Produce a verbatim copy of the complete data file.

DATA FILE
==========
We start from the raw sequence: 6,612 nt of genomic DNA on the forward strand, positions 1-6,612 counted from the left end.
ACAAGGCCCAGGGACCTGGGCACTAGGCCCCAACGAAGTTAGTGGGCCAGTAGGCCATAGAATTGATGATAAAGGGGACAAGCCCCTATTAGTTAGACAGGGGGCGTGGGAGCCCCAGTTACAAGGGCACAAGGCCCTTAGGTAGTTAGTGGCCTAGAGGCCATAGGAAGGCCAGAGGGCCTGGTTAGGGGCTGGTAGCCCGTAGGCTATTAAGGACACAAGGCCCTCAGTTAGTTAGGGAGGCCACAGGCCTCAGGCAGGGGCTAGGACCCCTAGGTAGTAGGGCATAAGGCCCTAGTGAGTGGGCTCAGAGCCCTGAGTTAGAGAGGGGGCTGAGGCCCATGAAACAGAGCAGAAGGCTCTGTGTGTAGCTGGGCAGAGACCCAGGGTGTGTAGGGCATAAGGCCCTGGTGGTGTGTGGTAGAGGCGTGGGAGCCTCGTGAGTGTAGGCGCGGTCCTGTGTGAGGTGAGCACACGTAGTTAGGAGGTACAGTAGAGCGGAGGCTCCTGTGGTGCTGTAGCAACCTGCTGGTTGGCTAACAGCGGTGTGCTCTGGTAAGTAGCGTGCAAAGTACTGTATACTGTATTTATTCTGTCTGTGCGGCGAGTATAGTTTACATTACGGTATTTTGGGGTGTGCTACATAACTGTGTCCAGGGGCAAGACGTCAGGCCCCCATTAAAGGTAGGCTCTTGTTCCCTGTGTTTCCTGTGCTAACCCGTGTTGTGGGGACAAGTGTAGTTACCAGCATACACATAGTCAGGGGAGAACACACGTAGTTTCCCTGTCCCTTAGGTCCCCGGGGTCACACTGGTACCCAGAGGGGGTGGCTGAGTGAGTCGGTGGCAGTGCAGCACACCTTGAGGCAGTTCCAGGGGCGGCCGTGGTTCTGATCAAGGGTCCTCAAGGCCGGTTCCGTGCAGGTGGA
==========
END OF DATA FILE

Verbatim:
We start from the raw sequence: 6,612 nt of genomic DNA on the forward strand, positions 1-6,612 counted from the left end.
ACAAGGCCCAGGGACCTGGGCACTAGGCCCCAACGAAGTTAGTGGGCCAGTAGGCCATAGAATTGATGATAAAGGGGACAAGCCCCTATTAGTTAGACAGGGGGCGTGGGAGCCCCAGTTACAAGGGCACAAGGCCCTTAGGTAGTTAGTGGCCTAGAGGCCATAGGAAGGCCAGAGGGCCTGGTTAGGGGCTGGTAGCCCGTAGGCTATTAAGGACACAAGGCCCTCAGTTAGTTAGGGAGGCCACAGGCCTCAGGCAGGGGCTAGGACCCCTAGGTAGTAGGGCATAAGGCCCTAGTGAGTGGGCTCAGAGCCCTGAGTTAGAGAGGGGGCTGAGGCCCATGAAACAGAGCAGAAGGCTCTGTGTGTAGCTGGGCAGAGACCCAGGGTGTGTAGGGCATAAGGCCCTGGTGGTGTGTGGTAGAGGCGTGGGAGCCTCGTGAGTGTAGGCGCGGTCCTGTGTGAGGTGAGCACACGTAGTTAGGAGGTACAGTAGAGCGGAGGCTCCTGTGGTGCTGTAGCAACCTGCTGGTTGGCTAACAGCGGTGTGCTCTGGTAAGTAGCGTGCAAAGTACTGTATACTGTATTTATTCTGTCTGTGCGGCGAGTATAGTTTACATTACGGTATTTTGGGGTGTGCTACATAACTGTGTCCAGGGGCAAGACGTCAGGCCCCCATTAAAGGTAGGCTCTTGTTCCCTGTGTTTCCTGTGCTAACCCGTGTTGTGGGGACAAGTGTAGTTACCAGCATACACATAGTCAGGGGAGAACACACGTAGTTTCCCTGTCCCTTAGGTCCCCGGGGTCACACTGGTACCCAGAGGGGGTGGCTGAGTGAGTCGGTGGCAGTGCAGCACACCTTGAGGCAGTTCCAGGGGCGGCCGTGGTTCTGATCAAGGGTCCTCAAGGCCGGTTCCGTGCAGGTGGA